Any experienced NY estate lawyer who has successfully litigated an estate will tell you never appoint co-fiduciaries. This might be the best advice you ever take. As a NY wills lawyer I do many wills a year. For sentimental reasons or to avoid offending their family, NY estate clients will often try to appoint two fiduciaries as Co-Executors in their will. It is my job to talk them out of it.

If we are well prepared we should all have an original copy of an attorney drafted will kept someplace safe. As a NY estate lawyer practicing in Forest Hills, New York, I can tell you appointing co-fiduciaries in your will is never a good idea. If the idea of having someone in complete control of your affairs when you are gone is not scary enough, having two people in charge of your NY estate is downright frightening.

Once appointed as a fiduciary, or Co-fiduciary, NY Court’s are very hesitant to remove them as executor. In a recent NY estate litigation one of the Co-fiduciaries who did not get along with the other brought a proceeding to have their counterpart removed. The court ruled that the allegation of wrongdoing had been warranted as to nullify the testatory choice of executor.

How badly does the fiduciary need to mess up to be removed in NY?

Very badly. In the above matter the NY estate lawyer for the petitioner made a clear and convincing showing of serious misconduct that endangered the welfare of the estate. As such once a court is satisfied that a co-fiduciary endangers the welfare of an estate the Surrogate’s Courts of NY have the power to judicially nullify the executor’s appointment. In this NY estate matter the NY estate lawyer for the petitioner established that the co-fiduciary refused to communicate with her own attorney, permit the effectuation and sale of the estate property and subsequently failed to prevent the same property from being lost in an ensuing foreclosure proceeding.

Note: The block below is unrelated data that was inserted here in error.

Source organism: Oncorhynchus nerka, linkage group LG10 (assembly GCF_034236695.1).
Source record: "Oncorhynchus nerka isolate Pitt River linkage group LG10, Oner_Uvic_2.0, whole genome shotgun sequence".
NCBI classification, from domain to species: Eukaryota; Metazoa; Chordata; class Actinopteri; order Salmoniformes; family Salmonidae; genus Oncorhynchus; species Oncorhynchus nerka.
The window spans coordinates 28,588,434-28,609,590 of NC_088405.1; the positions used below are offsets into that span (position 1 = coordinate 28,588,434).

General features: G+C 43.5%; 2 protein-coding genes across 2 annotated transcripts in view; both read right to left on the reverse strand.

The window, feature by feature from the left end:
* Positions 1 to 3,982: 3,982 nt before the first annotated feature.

Any experienced NY estate lawyer will tell you why no one in his or her right mind should ever want to be an executor. The list of reasons is long. First of all, as a fiduciary of an estate you are responsible for preserving, liquidating and eventually distributing the contents of the estate. Additionally, this usually entails paying off the debts of the estate, mainly estate taxes and income taxes. Depending on the size of the estate this could not only be tedious work but hazardous as well. If the Court finds that you mismanaged the estate you could be personally liable for any and all financial damage to the estate due to your negligence.

To see an estate nightmare going up in flames you do not have to look any further than the Estate of Michael Jackson. In his will Michael Jackson appointed two co-fiduciaries, his attorney John Branca and music executive John McClain. Naming an attorney and music executive with competing interests to your estate co-fiduciaries is definitely suspicious. To make matters worse his executors estimated the net value of his estate at $7 million dollars. However the IRS later revised that number to $1.1 billion dollars. There’s a pretty big disparity between those two figures and his beneficiaries will be greatly affected by them. The IRS preferring to work off of their larger figure, has since levied more than $700,000,000.00 of taxes and fines against Michael Jackson’s Estate for tax evasion. The fact that each executor had opposing interests to the Jackson Estate undoubtedly compounded the estate problems for the Jacksons by encouraging each executor to file their false valuation.

When disagreements arise between co-fiduciaries your estate suffers. To make matters unbearably worse, Surrogate’s Courts in NY are required to exercise their removal powers sparingly. In fact a fiduciary can even have a clear conflict of interest with an estate as you can see above in the Jackson Estate and still not be justifiably removed.

As an experienced NY estate lawyer I can tell you a will is a powerful legal instrument. As such NY courts are bound by its contents and are hesitant to question or contradict its contents. For these reasons you should always have an experienced NY wills lawyer draft your estate documents with great care.

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